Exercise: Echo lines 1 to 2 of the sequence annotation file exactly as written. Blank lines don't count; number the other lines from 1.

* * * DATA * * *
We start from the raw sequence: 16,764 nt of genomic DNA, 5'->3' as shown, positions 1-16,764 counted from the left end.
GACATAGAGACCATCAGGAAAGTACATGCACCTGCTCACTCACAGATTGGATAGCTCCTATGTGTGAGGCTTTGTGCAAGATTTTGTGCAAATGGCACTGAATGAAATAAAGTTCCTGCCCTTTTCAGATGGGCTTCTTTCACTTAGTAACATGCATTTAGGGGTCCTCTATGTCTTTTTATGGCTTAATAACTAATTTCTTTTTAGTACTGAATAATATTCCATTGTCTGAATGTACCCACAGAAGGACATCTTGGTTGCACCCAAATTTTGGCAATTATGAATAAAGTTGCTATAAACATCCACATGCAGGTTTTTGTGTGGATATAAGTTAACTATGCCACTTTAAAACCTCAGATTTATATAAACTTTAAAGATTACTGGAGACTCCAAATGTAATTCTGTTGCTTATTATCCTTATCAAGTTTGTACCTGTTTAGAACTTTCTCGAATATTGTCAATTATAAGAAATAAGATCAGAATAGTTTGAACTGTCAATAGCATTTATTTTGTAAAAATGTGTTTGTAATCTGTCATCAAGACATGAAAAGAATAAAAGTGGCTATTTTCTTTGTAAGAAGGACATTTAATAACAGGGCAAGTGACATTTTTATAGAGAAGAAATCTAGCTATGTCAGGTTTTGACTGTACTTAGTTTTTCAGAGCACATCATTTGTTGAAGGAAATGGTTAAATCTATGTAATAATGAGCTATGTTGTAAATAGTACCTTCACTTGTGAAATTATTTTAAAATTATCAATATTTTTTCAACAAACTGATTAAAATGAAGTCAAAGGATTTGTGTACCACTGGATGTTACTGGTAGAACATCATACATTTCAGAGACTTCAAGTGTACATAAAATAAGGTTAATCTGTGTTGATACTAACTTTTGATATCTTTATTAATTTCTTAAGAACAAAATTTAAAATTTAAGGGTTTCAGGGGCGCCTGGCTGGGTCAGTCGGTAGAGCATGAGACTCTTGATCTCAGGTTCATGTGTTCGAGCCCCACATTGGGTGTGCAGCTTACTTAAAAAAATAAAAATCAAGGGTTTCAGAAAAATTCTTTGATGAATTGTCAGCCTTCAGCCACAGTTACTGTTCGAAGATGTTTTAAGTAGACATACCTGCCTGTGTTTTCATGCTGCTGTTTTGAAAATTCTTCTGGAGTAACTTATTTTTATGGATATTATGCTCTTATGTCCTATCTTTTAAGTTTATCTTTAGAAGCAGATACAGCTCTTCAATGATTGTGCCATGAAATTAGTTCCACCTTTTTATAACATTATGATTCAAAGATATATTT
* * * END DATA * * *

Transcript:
We start from the raw sequence: 16,764 nt of genomic DNA, 5'->3' as shown, positions 1-16,764 counted from the left end.
GACATAGAGACCATCAGGAAAGTACATGCACCTGCTCACTCACAGATTGGATAGCTCCTATGTGTGAGGCTTTGTGCAAGATTTTGTGCAAATGGCACTGAATGAAATAAAGTTCCTGCCCTTTTCAGATGGGCTTCTTTCACTTAGTAACATGCATTTAGGGGTCCTCTATGTCTTTTTATGGCTTAATAACTAATTTCTTTTTAGTACTGAATAATATTCCATTGTCTGAATGTACCCACAGAAGGACATCTTGGTTGCACCCAAATTTTGGCAATTATGAATAAAGTTGCTATAAACATCCACATGCAGGTTTTTGTGTGGATATAAGTTAACTATGCCACTTTAAAACCTCAGATTTATATAAACTTTAAAGATTACTGGAGACTCCAAATGTAATTCTGTTGCTTATTATCCTTATCAAGTTTGTACCTGTTTAGAACTTTCTCGAATATTGTCAATTATAAGAAATAAGATCAGAATAGTTTGAACTGTCAATAGCATTTATTTTGTAAAAATGTGTTTGTAATCTGTCATCAAGACATGAAAAGAATAAAAGTGGCTATTTTCTTTGTAAGAAGGACATTTAATAACAGGGCAAGTGACATTTTTATAGAGAAGAAATCTAGCTATGTCAGGTTTTGACTGTACTTAGTTTTTCAGAGCACATCATTTGTTGAAGGAAATGGTTAAATCTATGTAATAATGAGCTATGTTGTAAATAGTACCTTCACTTGTGAAATTATTTTAAAATTATCAATATTTTTTCAACAAACTGATTAAAATGAAGTCAAAGGATTTGTGTACCACTGGATGTTACTGGTAGAACATCATACATTTCAGAGACTTCAAGTGTACATAAAATAAGGTTAATCTGTGTTGATACTAACTTTTGATATCTTTATTAATTTCTTAAGAACAAAATTTAAAATTTAAGGGTTTCAGGGGCGCCTGGCTGGGTCAGTCGGTAGAGCATGAGACTCTTGATCTCAGGTTCATGTGTTCGAGCCCCACATTGGGTGTGCAGCTTACTTAAAAAAATAAAAATCAAGGGTTTCAGAAAAATTCTTTGATGAATTGTCAGCCTTCAGCCACAGTTACTGTTCGAAGATGTTTTAAGTAGACATACCTGCCTGTGTTTTCATGCTGCTGTTTTGAAAATTCTTCTGGAGTAACTTATTTTTATGGATATTATGCTCTTATGTCCTATCTTTTAAGTTTATCTTTAGAAGCAGATACAGCTCTTCAATGATTGTGCCATGAAATTAGTTCCACCTTTTTATAACATTATGATTCAAAGATATATTT